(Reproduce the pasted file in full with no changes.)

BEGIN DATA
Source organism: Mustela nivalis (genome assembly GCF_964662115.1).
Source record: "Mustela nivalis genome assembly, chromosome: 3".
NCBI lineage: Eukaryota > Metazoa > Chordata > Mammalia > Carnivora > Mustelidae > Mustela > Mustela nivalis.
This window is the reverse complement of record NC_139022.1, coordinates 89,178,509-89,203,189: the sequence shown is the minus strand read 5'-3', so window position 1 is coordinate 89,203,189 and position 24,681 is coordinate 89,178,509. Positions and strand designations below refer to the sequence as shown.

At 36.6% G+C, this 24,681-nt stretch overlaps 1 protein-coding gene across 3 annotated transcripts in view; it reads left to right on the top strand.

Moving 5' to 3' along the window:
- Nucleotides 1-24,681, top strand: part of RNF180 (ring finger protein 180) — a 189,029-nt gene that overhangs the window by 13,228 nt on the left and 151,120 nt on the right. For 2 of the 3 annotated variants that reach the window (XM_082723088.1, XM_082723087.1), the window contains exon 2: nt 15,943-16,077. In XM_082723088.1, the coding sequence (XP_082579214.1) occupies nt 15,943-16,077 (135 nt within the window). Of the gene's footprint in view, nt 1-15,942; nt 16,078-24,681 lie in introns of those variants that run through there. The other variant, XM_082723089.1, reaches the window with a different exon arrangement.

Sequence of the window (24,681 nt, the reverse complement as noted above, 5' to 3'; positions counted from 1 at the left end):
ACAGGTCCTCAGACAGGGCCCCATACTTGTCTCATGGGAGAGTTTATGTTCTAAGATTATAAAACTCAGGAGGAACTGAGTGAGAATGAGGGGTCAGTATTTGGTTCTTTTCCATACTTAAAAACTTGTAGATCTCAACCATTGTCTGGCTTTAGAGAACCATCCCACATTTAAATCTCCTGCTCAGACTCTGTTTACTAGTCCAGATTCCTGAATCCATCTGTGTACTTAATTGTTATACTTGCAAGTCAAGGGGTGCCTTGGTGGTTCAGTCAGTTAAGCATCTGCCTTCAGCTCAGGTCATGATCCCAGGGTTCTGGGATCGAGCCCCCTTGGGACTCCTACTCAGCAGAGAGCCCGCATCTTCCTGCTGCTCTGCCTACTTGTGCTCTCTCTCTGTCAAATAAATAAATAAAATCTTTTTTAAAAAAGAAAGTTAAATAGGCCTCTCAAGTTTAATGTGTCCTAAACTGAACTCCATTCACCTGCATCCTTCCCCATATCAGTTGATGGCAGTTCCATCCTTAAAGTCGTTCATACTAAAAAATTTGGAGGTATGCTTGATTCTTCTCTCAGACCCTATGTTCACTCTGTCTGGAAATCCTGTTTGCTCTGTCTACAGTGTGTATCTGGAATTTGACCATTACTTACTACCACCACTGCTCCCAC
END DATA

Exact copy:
Source organism: Mustela nivalis (genome assembly GCF_964662115.1).
Source record: "Mustela nivalis genome assembly, chromosome: 3".
NCBI lineage: Eukaryota > Metazoa > Chordata > Mammalia > Carnivora > Mustelidae > Mustela > Mustela nivalis.
This window is the reverse complement of record NC_139022.1, coordinates 89,178,509-89,203,189: the sequence shown is the minus strand read 5'-3', so window position 1 is coordinate 89,203,189 and position 24,681 is coordinate 89,178,509. Positions and strand designations below refer to the sequence as shown.

At 36.6% G+C, this 24,681-nt stretch overlaps 1 protein-coding gene across 3 annotated transcripts in view; it reads left to right on the top strand.

Moving 5' to 3' along the window:
- Nucleotides 1-24,681, top strand: part of RNF180 (ring finger protein 180) — a 189,029-nt gene that overhangs the window by 13,228 nt on the left and 151,120 nt on the right. For 2 of the 3 annotated variants that reach the window (XM_082723088.1, XM_082723087.1), the window contains exon 2: nt 15,943-16,077. In XM_082723088.1, the coding sequence (XP_082579214.1) occupies nt 15,943-16,077 (135 nt within the window). Of the gene's footprint in view, nt 1-15,942; nt 16,078-24,681 lie in introns of those variants that run through there. The other variant, XM_082723089.1, reaches the window with a different exon arrangement.

Sequence of the window (24,681 nt, the reverse complement as noted above, 5' to 3'; positions counted from 1 at the left end):
ACAGGTCCTCAGACAGGGCCCCATACTTGTCTCATGGGAGAGTTTATGTTCTAAGATTATAAAACTCAGGAGGAACTGAGTGAGAATGAGGGGTCAGTATTTGGTTCTTTTCCATACTTAAAAACTTGTAGATCTCAACCATTGTCTGGCTTTAGAGAACCATCCCACATTTAAATCTCCTGCTCAGACTCTGTTTACTAGTCCAGATTCCTGAATCCATCTGTGTACTTAATTGTTATACTTGCAAGTCAAGGGGTGCCTTGGTGGTTCAGTCAGTTAAGCATCTGCCTTCAGCTCAGGTCATGATCCCAGGGTTCTGGGATCGAGCCCCCTTGGGACTCCTACTCAGCAGAGAGCCCGCATCTTCCTGCTGCTCTGCCTACTTGTGCTCTCTCTCTGTCAAATAAATAAATAAAATCTTTTTTAAAAAAGAAAGTTAAATAGGCCTCTCAAGTTTAATGTGTCCTAAACTGAACTCCATTCACCTGCATCCTTCCCCATATCAGTTGATGGCAGTTCCATCCTTAAAGTCGTTCATACTAAAAAATTTGGAGGTATGCTTGATTCTTCTCTCAGACCCTATGTTCACTCTGTCTGGAAATCCTGTTTGCTCTGTCTACAGTGTGTATCTGGAATTTGACCATTACTTACTACCACCACTGCTCCCAC